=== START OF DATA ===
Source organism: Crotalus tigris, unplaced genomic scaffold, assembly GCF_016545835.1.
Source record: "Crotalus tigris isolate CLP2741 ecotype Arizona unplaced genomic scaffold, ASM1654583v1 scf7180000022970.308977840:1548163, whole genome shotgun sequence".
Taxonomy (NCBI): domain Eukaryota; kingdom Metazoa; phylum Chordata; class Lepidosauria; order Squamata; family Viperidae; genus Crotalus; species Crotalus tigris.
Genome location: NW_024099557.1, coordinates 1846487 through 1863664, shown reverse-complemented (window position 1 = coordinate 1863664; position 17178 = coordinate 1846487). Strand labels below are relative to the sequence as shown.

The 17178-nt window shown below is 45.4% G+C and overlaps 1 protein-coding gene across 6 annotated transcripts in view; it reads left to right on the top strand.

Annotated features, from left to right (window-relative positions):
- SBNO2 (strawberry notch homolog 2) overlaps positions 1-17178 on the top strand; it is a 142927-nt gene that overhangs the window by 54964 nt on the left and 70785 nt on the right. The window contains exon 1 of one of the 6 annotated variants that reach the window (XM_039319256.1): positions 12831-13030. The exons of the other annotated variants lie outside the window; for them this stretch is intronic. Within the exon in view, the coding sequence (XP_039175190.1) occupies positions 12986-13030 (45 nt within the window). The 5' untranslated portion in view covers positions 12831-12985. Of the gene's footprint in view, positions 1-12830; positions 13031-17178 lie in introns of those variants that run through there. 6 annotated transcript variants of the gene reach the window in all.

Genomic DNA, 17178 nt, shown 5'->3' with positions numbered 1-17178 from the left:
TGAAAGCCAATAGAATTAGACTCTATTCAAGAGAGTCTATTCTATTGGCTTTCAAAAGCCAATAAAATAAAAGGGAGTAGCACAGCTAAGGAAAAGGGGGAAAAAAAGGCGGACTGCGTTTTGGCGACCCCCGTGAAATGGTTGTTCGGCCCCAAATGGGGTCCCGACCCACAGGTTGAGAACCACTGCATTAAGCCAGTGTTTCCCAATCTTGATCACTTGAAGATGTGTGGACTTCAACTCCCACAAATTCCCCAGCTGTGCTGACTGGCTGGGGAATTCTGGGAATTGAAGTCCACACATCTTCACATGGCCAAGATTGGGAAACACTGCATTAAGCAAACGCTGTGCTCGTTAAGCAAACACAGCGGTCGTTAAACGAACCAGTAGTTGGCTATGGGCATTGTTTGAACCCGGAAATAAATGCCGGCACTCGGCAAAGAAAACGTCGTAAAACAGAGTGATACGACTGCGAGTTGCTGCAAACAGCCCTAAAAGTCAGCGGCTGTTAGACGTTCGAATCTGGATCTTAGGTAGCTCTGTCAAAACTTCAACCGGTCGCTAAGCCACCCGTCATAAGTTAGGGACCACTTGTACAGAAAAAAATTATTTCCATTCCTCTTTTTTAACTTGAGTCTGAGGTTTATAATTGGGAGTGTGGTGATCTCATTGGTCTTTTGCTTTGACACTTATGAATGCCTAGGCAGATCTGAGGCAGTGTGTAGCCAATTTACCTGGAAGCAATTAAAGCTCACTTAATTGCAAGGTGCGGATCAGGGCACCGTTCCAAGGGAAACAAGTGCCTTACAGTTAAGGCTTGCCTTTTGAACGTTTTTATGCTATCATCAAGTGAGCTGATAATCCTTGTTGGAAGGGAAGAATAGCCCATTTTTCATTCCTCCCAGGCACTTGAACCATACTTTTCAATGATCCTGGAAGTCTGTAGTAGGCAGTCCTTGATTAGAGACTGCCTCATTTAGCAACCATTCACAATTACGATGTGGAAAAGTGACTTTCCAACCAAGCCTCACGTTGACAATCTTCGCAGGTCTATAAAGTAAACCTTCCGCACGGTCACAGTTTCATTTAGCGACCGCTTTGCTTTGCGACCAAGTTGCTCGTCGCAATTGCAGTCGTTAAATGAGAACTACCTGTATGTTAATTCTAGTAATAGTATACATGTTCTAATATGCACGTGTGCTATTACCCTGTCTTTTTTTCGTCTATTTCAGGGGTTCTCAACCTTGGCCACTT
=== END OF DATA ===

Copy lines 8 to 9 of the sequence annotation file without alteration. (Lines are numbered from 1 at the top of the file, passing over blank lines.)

Genomic DNA, 17178 nt, shown 5'->3' with positions numbered 1-17178 from the left:
TGAAAGCCAATAGAATTAGACTCTATTCAAGAGAGTCTATTCTATTGGCTTTCAAAAGCCAATAAAATAAAAGGGAGTAGCACAGCTAAGGAAAAGGGGGAAAAAAAGGCGGACTGCGTTTTGGCGACCCCCGTGAAATGGTTGTTCGGCCCCAAATGGGGTCCCGACCCACAGGTTGAGAACCACTGCATTAAGCCAGTGTTTCCCAATCTTGATCACTTGAAGATGTGTGGACTTCAACTCCCACAAATTCCCCAGCTGTGCTGACTGGCTGGGGAATTCTGGGAATTGAAGTCCACACATCTTCACATGGCCAAGATTGGGAAACACTGCATTAAGCAAACGCTGTGCTCGTTAAGCAAACACAGCGGTCGTTAAACGAACCAGTAGTTGGCTATGGGCATTGTTTGAACCCGGAAATAAATGCCGGCACTCGGCAAAGAAAACGTCGTAAAACAGAGTGATACGACTGCGAGTTGCTGCAAACAGCCCTAAAAGTCAGCGGCTGTTAGACGTTCGAATCTGGATCTTAGGTAGCTCTGTCAAAACTTCAACCGGTCGCTAAGCCACCCGTCATAAGTTAGGGACCACTTGTACAGAAAAAAATTATTTCCATTCCTCTTTTTTAACTTGAGTCTGAGGTTTATAATTGGGAGTGTGGTGATCTCATTGGTCTTTTGCTTTGACACTTATGAATGCCTAGGCAGATCTGAGGCAGTGTGTAGCCAATTTACCTGGAAGCAATTAAAGCTCACTTAATTGCAAGGTGCGGATCAGGGCACCGTTCCAAGGGAAACAAGTGCCTTACAGTTAAGGCTTGCCTTTTGAACGTTTTTATGCTATCATCAAGTGAGCTGATAATCCTTGTTGGAAGGGAAGAATAGCCCATTTTTCATTCCTCCCAGGCACTTGAACCATACTTTTCAATGATCCTGGAAGTCTGTAGTAGGCAGTCCTTGATTAGAGACTGCCTCATTTAGCAACCATTCACAATTACGATGTGGAAAAGTGACTTTCCAACCAAGCCTCACGTTGACAATCTTCGCAGGTCTATAAAGTAAACCTTCCGCACGGTCACAGTTTCATTTAGCGACCGCTTTGCTTTGCGACCAAGTTGCTCGTCGCAATTGCAGTCGTTAAATGAGAACTACCTGTATGTTAATTCTAGTAATAGTATACATGTTCTAATATGCACGTGTGCTATTACCCTGTCTTTTTTTCGTCTATTTCAGGGGTTCTCAACCTTGGCCACTT